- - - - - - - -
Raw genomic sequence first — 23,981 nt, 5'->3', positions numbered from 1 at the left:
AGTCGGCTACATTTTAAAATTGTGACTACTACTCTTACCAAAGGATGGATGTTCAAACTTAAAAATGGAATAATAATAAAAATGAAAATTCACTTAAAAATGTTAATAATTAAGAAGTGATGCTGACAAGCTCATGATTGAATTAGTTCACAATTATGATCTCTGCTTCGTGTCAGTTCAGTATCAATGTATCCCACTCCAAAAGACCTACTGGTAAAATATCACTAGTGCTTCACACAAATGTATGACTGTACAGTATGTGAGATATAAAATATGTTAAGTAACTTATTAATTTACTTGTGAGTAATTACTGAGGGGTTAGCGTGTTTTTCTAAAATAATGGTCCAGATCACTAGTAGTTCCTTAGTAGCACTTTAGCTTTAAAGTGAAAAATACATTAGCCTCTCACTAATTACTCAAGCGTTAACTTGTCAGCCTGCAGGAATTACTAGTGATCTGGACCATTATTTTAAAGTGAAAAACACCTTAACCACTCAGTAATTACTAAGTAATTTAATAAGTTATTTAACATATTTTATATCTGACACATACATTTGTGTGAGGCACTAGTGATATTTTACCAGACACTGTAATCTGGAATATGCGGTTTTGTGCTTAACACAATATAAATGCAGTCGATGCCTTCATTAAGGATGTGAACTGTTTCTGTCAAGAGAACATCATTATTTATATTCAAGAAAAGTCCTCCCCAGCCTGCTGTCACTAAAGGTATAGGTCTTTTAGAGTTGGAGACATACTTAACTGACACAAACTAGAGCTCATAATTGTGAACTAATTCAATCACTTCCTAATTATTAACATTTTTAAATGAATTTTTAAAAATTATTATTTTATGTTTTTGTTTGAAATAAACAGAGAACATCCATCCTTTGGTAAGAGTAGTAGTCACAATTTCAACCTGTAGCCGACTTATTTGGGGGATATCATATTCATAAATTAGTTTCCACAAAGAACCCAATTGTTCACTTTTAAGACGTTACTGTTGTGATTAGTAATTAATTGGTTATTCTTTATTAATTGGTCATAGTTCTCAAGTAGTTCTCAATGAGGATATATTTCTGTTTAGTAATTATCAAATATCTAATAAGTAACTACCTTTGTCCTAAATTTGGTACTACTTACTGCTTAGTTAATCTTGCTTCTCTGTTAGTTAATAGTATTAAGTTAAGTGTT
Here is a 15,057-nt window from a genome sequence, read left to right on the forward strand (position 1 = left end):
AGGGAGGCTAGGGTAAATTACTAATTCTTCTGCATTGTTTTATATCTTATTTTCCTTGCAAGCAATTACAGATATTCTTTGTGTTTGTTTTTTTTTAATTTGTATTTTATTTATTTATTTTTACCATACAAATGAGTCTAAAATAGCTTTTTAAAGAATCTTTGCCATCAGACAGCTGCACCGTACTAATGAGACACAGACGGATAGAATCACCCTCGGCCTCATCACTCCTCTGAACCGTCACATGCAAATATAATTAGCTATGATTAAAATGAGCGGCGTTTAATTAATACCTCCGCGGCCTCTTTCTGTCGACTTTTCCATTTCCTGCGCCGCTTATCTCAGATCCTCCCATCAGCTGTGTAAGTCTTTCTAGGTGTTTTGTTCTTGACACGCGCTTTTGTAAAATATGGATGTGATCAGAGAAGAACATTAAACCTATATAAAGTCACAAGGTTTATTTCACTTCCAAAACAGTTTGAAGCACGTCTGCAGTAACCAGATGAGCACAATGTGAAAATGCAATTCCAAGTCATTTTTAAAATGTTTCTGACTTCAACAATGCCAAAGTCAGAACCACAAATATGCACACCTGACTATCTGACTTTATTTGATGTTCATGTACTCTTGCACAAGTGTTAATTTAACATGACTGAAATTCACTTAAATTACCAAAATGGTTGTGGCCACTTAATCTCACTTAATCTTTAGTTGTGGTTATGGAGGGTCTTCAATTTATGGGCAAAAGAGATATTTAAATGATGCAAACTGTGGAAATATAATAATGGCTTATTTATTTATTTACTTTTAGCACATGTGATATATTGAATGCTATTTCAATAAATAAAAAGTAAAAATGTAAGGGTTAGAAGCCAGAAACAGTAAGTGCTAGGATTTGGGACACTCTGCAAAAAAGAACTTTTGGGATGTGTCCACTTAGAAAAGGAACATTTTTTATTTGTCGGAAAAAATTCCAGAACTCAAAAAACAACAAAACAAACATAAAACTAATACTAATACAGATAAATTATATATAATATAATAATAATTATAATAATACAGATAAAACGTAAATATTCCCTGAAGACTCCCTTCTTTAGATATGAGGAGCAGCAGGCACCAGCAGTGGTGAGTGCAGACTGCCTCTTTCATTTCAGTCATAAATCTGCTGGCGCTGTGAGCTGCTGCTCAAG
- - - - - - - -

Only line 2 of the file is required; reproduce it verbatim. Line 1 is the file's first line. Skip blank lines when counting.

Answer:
AGTCGGCTACATTTTAAAATTGTGACTACTACTCTTACCAAAGGATGGATGTTCAAACTTAAAAATGGAATAATAATAAAAATGAAAATTCACTTAAAAATGTTAATAATTAAGAAGTGATGCTGACAAGCTCATGATTGAATTAGTTCACAATTATGATCTCTGCTTCGTGTCAGTTCAGTATCAATGTATCCCACTCCAAAAGACCTACTGGTAAAATATCACTAGTGCTTCACACAAATGTATGACTGTACAGTATGTGAGATATAAAATATGTTAAGTAACTTATTAATTTACTTGTGAGTAATTACTGAGGGGTTAGCGTGTTTTTCTAAAATAATGGTCCAGATCACTAGTAGTTCCTTAGTAGCACTTTAGCTTTAAAGTGAAAAATACATTAGCCTCTCACTAATTACTCAAGCGTTAACTTGTCAGCCTGCAGGAATTACTAGTGATCTGGACCATTATTTTAAAGTGAAAAACACCTTAACCACTCAGTAATTACTAAGTAATTTAATAAGTTATTTAACATATTTTATATCTGACACATACATTTGTGTGAGGCACTAGTGATATTTTACCAGACACTGTAATCTGGAATATGCGGTTTTGTGCTTAACACAATATAAATGCAGTCGATGCCTTCATTAAGGATGTGAACTGTTTCTGTCAAGAGAACATCATTATTTATATTCAAGAAAAGTCCTCCCCAGCCTGCTGTCACTAAAGGTATAGGTCTTTTAGAGTTGGAGACATACTTAACTGACACAAACTAGAGCTCATAATTGTGAACTAATTCAATCACTTCCTAATTATTAACATTTTTAAATGAATTTTTAAAAATTATTATTTTATGTTTTTGTTTGAAATAAACAGAGAACATCCATCCTTTGGTAAGAGTAGTAGTCACAATTTCAACCTGTAGCCGACTTATTTGGGGGATATCATATTCATAAATTAGTTTCCACAAAGAACCCAATTGTTCACTTTTAAGACGTTACTGTTGTGATTAGTAATTAATTGGTTATTCTTTATTAATTGGTCATAGTTCTCAAGTAGTTCTCAATGAGGATATATTTCTGTTTAGTAATTATCAAATATCTAATAAGTAACTACCTTTGTCCTAAATTTGGTACTACTTACTGCTTAGTTAATCTTGCTTCTCTGTTAGTTAATAGTATTAAGTTAAGTGTT